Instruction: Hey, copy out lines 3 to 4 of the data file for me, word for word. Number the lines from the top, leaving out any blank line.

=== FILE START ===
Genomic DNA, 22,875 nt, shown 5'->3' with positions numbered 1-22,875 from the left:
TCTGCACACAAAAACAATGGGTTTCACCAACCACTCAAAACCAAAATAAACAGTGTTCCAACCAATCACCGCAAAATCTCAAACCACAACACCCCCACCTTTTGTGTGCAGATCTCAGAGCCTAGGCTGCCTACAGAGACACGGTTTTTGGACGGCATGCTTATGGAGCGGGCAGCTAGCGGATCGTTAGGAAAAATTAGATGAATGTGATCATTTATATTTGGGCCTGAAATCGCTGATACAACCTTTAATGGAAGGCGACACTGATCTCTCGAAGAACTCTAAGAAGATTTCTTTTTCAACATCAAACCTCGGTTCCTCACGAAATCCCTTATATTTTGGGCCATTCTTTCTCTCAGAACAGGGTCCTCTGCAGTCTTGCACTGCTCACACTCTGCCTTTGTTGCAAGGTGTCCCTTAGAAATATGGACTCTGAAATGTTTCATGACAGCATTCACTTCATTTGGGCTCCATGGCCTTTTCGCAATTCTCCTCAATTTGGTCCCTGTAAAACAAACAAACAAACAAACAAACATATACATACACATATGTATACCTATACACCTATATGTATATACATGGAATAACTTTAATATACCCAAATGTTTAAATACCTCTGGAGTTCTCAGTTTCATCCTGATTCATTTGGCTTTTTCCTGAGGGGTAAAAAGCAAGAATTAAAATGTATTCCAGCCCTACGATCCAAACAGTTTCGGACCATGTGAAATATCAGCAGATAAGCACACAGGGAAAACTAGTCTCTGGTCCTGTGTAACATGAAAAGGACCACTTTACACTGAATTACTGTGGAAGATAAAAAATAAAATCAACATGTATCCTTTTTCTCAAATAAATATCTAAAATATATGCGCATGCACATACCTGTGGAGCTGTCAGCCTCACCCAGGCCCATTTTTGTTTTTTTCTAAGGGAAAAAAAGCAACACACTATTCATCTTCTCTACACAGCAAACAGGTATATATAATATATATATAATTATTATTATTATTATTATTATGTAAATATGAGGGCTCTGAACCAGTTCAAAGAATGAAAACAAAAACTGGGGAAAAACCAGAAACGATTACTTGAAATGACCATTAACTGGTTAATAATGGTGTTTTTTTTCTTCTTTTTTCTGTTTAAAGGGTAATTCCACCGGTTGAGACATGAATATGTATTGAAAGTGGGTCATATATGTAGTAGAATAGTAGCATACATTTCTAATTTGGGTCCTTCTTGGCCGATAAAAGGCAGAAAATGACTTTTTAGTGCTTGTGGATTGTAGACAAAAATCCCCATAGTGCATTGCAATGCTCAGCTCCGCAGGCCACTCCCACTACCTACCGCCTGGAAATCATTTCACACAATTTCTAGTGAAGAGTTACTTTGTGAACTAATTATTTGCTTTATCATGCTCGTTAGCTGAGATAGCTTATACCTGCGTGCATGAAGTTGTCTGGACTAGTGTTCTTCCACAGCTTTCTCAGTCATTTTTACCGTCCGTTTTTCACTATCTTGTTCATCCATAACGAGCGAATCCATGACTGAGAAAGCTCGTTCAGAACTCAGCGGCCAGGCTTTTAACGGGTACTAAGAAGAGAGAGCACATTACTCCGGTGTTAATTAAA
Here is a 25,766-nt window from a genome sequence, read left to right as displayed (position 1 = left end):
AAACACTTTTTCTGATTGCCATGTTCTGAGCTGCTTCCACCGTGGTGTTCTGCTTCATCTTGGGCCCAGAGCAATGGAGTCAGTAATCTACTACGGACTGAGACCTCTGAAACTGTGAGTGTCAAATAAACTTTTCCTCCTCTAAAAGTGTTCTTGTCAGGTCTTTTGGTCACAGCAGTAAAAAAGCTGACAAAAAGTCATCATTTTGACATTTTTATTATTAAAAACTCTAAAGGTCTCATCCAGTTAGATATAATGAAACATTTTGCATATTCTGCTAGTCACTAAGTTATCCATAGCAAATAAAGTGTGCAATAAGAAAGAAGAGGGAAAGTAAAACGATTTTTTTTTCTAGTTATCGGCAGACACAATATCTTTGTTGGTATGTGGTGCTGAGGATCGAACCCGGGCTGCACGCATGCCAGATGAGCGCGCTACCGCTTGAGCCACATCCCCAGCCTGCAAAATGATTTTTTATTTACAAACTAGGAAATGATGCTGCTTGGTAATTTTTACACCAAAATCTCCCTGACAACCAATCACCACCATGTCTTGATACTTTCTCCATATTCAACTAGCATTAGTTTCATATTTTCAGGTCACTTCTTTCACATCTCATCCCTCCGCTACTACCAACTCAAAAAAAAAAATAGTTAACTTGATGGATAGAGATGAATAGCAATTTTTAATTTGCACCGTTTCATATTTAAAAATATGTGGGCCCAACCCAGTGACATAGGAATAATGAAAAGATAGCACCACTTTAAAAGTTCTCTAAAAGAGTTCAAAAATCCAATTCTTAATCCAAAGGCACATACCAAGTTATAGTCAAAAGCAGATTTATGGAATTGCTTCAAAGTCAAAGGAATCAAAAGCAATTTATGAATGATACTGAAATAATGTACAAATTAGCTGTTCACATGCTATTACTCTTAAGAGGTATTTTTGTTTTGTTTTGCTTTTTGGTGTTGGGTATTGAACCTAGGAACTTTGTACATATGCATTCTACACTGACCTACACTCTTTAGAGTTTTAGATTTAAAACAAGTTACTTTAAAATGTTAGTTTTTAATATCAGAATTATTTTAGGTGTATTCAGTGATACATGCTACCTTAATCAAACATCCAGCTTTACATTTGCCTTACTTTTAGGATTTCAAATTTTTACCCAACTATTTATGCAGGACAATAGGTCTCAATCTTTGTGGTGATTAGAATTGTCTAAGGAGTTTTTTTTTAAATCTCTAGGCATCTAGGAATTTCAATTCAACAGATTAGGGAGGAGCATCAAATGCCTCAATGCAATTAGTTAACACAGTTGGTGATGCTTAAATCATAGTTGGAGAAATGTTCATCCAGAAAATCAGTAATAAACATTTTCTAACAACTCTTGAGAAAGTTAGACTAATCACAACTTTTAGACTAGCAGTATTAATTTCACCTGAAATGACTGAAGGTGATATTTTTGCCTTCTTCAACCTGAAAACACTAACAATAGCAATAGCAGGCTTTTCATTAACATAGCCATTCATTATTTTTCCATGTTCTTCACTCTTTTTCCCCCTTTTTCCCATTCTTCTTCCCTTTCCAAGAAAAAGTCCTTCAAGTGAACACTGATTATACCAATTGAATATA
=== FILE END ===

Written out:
Here is a 25,766-nt window from a genome sequence, read left to right as displayed (position 1 = left end):
AAACACTTTTTCTGATTGCCATGTTCTGAGCTGCTTCCACCGTGGTGTTCTGCTTCATCTTGGGCCCAGAGCAATGGAGTCAGTAATCTACTACGGACTGAGACCTCTGAAACTGTGAGTGTCAAATAAACTTTTCCTCCTCTAAAAGTGTTCTTGTCAGGTCTTTTGGTCACAGCAGTAAAAAAGCTGACAAAAAGTCATCATTTTGACATTTTTATTATTAAAAACTCTAAAGGTCTCATCCAGTTAGATATAATGAAACATTTTGCATATTCTGCTAGTCACTAAGTTATCCATAGCAAATAAAGTGTGCAATAAGAAAGAAGAGGGAAAGTAAAACGATTTTTTTTTCTAGTTATCGGCAGACACAATATCTTTGTTGGTATGTGGTGCTGAGGATCGAACCCGGGCTGCACGCATGCCAGATGAGCGCGCTACCGCTTGAGCCACATCCCCAGCCTGCAAAATGATTTTTTATTTACAAACTAGGAAATGATGCTGCTTGGTAATTTTTACACCAAAATCTCCCTGACAACCAATCACCACCATGTCTTGATACTTTCTCCATATTCAACTAGCATTAGTTTCATATTTTCAGGTCACTTCTTTCACATCTCATCCCTCCGCTACTACCAACTCAAAAAAAAAAATAGTTAACTTGATGGATAGAGATGAATAGCAATTTTTAATTTGCACCGTTTCATATTTAAAAATATGTGGGCCCAACCCAGTGACATAGGAATAATGAAAAGATAGCACCACTTTAAAAGTTCTCTAAAAGAGTTCAAAAATCCAATTCTTAATCCAAAGGCACATACCAAGTTATAGTCAAAAGCAGATTTATGGAATTGCTTCAAAGTCAAAGGAATCAAAAGCAATTTATGAATGATACTGAAATAATGTACAAATTAGCTGTTCACATGCTATTACTCTTAAGAGGTATTTTTGTTTTGTTTTGCTTTTTGGTGTTGGGTATTGAACCTAGGAACTTTGTACATATGCATTCTACACTGACCTACACTCTTTAGAGTTTTAGATTTAAAACAAGTTACTTTAAAATGTTAGTTTTTAATATCAGAATTATTTTAGGTGTATTCAGTGATACATGCTACCTTAATCAAACATCCAGCTTTACATTTGCCTTACTTTTAGGATTTCAAATTTTTACCCAACTATTTATGCAGGACAATAGGTCTCAATCTTTGTGGTGATTAGAATTGTCTAAGGAGTTTTTTTTTAAATCTCTAGGCATCTAGGAATTTCAATTCAACAGATTAGGGAGGAGCATCAAATGCCTCAATGCAATTAGTTAACACAGTTGGTGATGCTTAAATCATAGTTGGAGAAATGTTCATCCAGAAAATCAGTAATAAACATTTTCTAACAACTCTTGAGAAAGTTAGACTAATCACAACTTTTAGACTAGCAGTATTAATTTCACCTGAAATGACTGAAGGTGATATTTTTGCCTTCTTCAACCTGAAAACACTAACAATAGCAATAGCAGGCTTTTCATTAACATAGCCATTCATTATTTTTCCATGTTCTTCACTCTTTTTCCCCCTTTTTCCCATTCTTCTTCCCTTTCCAAGAAAAAGTCCTTCAAGTGAACACTGATTATACCAATTGAATATA